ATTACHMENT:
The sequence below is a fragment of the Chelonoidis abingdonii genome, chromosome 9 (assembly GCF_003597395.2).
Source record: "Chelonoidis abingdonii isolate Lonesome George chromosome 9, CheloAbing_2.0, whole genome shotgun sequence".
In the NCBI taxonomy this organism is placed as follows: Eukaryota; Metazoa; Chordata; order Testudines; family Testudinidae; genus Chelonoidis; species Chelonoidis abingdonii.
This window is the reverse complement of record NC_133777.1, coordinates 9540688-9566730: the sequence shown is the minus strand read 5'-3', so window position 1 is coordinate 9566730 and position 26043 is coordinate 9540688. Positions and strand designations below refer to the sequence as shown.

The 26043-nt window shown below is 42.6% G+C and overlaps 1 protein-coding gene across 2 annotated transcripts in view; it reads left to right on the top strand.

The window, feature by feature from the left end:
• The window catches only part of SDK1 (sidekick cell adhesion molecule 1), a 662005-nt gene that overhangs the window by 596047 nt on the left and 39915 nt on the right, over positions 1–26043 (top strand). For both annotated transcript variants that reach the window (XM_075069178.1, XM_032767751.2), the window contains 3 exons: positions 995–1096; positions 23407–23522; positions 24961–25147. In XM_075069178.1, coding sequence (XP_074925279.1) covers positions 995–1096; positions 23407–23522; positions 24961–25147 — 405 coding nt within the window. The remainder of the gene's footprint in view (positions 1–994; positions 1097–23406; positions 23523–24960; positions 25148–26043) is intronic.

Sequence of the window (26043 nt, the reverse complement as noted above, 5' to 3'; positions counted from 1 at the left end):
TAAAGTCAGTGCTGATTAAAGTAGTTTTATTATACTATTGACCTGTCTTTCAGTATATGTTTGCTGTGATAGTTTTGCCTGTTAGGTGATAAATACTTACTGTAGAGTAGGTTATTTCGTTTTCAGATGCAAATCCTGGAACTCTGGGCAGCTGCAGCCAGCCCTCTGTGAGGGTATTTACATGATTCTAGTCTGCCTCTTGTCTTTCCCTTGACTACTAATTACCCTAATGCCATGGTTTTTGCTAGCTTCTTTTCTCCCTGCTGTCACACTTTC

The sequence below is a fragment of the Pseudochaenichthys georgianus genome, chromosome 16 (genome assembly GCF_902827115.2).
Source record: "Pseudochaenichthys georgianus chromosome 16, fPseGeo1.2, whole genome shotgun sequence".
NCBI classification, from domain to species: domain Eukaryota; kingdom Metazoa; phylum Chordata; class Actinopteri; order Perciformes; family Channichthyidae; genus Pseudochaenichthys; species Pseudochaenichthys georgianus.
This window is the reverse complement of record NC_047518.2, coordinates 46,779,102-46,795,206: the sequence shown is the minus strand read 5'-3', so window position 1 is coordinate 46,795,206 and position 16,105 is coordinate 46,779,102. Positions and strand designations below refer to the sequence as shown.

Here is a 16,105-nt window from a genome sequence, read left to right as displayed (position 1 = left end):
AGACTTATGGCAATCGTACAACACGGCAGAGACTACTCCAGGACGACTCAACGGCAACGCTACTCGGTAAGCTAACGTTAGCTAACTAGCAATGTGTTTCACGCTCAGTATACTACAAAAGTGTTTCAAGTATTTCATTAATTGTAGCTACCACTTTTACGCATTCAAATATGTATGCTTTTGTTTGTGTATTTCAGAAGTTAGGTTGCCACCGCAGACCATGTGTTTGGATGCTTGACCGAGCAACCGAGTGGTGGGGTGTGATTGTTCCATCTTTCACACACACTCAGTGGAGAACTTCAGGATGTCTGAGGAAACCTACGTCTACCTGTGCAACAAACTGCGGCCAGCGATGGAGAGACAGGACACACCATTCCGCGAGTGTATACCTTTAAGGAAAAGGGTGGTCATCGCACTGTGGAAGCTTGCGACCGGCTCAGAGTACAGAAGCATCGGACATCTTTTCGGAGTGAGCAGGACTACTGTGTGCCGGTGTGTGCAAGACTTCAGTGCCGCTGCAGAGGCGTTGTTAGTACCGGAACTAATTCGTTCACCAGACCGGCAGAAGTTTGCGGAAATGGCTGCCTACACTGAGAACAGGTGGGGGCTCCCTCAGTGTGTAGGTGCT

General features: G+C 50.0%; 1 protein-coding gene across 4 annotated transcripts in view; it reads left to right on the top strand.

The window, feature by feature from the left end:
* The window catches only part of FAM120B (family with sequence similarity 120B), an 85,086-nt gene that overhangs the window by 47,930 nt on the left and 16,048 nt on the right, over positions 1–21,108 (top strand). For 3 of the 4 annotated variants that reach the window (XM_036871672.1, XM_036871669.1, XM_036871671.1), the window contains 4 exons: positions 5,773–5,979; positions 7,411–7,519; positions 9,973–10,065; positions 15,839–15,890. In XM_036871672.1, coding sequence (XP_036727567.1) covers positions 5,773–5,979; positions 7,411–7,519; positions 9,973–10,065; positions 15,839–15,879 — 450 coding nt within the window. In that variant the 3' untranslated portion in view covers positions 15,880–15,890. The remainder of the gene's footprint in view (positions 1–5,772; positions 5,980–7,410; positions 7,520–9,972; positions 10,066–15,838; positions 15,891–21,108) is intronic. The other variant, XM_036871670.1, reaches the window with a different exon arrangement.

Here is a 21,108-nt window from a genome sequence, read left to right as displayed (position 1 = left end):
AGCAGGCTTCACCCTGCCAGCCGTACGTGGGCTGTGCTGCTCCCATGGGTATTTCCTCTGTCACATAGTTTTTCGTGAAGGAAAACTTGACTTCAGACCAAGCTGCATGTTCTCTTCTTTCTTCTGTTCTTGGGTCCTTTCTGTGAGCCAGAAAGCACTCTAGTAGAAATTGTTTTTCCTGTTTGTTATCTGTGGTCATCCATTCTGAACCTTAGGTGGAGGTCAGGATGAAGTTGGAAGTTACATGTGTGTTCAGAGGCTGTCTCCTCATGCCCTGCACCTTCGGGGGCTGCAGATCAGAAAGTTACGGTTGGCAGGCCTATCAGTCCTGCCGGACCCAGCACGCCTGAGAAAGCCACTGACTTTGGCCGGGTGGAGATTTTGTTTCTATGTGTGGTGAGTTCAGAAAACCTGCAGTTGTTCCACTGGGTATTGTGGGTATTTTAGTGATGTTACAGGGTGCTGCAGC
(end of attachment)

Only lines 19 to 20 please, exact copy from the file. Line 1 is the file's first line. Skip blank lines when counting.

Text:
Here is a 21,108-nt window from a genome sequence, read left to right as displayed (position 1 = left end):
AGCAGGCTTCACCCTGCCAGCCGTACGTGGGCTGTGCTGCTCCCATGGGTATTTCCTCTGTCACATAGTTTTTCGTGAAGGAAAACTTGACTTCAGACCAAGCTGCATGTTCTCTTCTTTCTTCTGTTCTTGGGTCCTTTCTGTGAGCCAGAAAGCACTCTAGTAGAAATTGTTTTTCCTGTTTGTTATCTGTGGTCATCCATTCTGAACCTTAGGTGGAGGTCAGGATGAAGTTGGAAGTTACATGTGTGTTCAGAGGCTGTCTCCTCATGCCCTGCACCTTCGGGGGCTGCAGATCAGAAAGTTACGGTTGGCAGGCCTATCAGTCCTGCCGGACCCAGCACGCCTGAGAAAGCCACTGACTTTGGCCGGGTGGAGATTTTGTTTCTATGTGTGGTGAGTTCAGAAAACCTGCAGTTGTTCCACTGGGTATTGTGGGTATTTTAGTGATGTTACAGGGTGCTGCAGC